Back in 2008, I wove a pebble weave bag for her and was surprised to return to see it still going strong. It is her favorite travel bag and has been to Dubai, Egypt, Turkey, Spain, India and Switzerland with her. Next year it will go to China where my nephew will represent Australia in the World Long Distance Triathlon Championship. Look out for him! I wish I could go too. I would love to take the train from Beijing to Lhasa.I also got to see some hangings that I had made for family members some years ago on previous visits… The one on the left is an embedded double weave piece with typical bird motifs of Potosi, Bolivia and the other one has pebble weave Guaraní patterns of lowland Bolivia in the center and a highland design on the edges. I had made that for my mum. It has inspired me to start planning a double weave piece for my red, black and white wall hanging series but first I want to weave a triathlon banner for my nephew’s bedroom wall.
And now for some more inspiration….
A new Facebook friend of mine from India sent me a picture of this piece of textile which he tells me was woven on a backstrap loom.
It looks like twining or soumak in the middle of a piece of warp-faced weaving.It is part of women’s costume from the ADI tribe of Arunachal Pradesh in northeast India. And this makes me keen to get into the soumak book that I recently bought and experiment with embedded designs like these. I have tried embedded twining in Bedouin design work that I have done, as in the example below.
The piece on the left has both Mexican and Japanese influenced patterns which work so beautifully together. The piece on the right has a motif that I recognize from Bhutanese weaving. Julia has adapted it to the intermesh technique. It is a very elongated and slightly different version of one that I chose to weave with supplementary weft some time ago.
It was only when I had spent time with my Guaraní teacher much later, that I discovered that the two-color patterning technique that she called moisy was actually the same intermesh structure woven with two colors.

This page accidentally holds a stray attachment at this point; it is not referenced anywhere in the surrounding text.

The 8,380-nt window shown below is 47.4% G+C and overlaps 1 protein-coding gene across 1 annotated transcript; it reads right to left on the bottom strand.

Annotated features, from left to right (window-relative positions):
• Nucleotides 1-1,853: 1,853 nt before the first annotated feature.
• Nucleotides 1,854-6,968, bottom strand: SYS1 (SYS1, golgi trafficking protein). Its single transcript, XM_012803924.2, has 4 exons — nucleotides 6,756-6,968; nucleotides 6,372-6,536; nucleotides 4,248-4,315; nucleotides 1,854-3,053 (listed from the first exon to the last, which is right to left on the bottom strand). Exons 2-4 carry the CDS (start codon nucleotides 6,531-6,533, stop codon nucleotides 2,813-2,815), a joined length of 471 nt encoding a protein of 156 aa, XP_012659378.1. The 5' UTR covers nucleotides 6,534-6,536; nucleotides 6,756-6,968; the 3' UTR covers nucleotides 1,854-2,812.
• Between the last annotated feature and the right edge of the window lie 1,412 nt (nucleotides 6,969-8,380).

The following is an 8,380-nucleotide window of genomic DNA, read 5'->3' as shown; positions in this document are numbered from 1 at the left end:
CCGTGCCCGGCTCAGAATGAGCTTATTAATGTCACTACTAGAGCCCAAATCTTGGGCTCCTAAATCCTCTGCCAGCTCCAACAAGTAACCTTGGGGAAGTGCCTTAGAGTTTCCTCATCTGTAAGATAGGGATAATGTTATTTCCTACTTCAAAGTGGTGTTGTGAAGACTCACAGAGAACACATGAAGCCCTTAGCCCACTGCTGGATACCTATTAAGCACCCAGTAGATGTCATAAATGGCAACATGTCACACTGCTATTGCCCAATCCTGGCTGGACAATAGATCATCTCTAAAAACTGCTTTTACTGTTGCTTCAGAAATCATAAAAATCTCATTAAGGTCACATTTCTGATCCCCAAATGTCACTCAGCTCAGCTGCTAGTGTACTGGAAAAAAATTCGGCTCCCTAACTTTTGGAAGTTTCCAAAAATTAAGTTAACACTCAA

I teach this structure in my second book, More Advemtures with Warp-Faced Pick-up Patterns.
At left you can see the first piece I wove after this discovery with Angela, my Guarani weaving teacher. It is a fun technique and realtively fast as it uses two sets of string heddles…every second weft pass is a free ride!, that is, no pick-up is required.
Now, I have an exquisite piece of wood working, precision, balance and engineering to show you. My friend Barabara was given the gift of a new spinning wheel and stool to celebrate the completion of her Master Weaver certificate. This was created by Tom Golding…anyone who is into spindles must know this name and must have drooled over his fine pieces of work at some point! Tom’s wife and sons all had their hands in the finished product.
I will leave you with one of my friend, Annie MacHale’s latest creations. I never get tired of looking at the straps that Annie produces on her inkle loom. She never weaves two the same and has the knack of creating just the right custom pieces for her clients.
This one one is stunning!
Let’s see if I can make it back to Bolivia before the next blog post. As much as I hate to leave, all good things must come to end and there are wall hangings to be woven, a long list of things to research, patterns to be charted and books to be read. Keep your fingers crossed for me that I make it back home without too many interruptions. Goodness knows where I will be spending Christmas Day!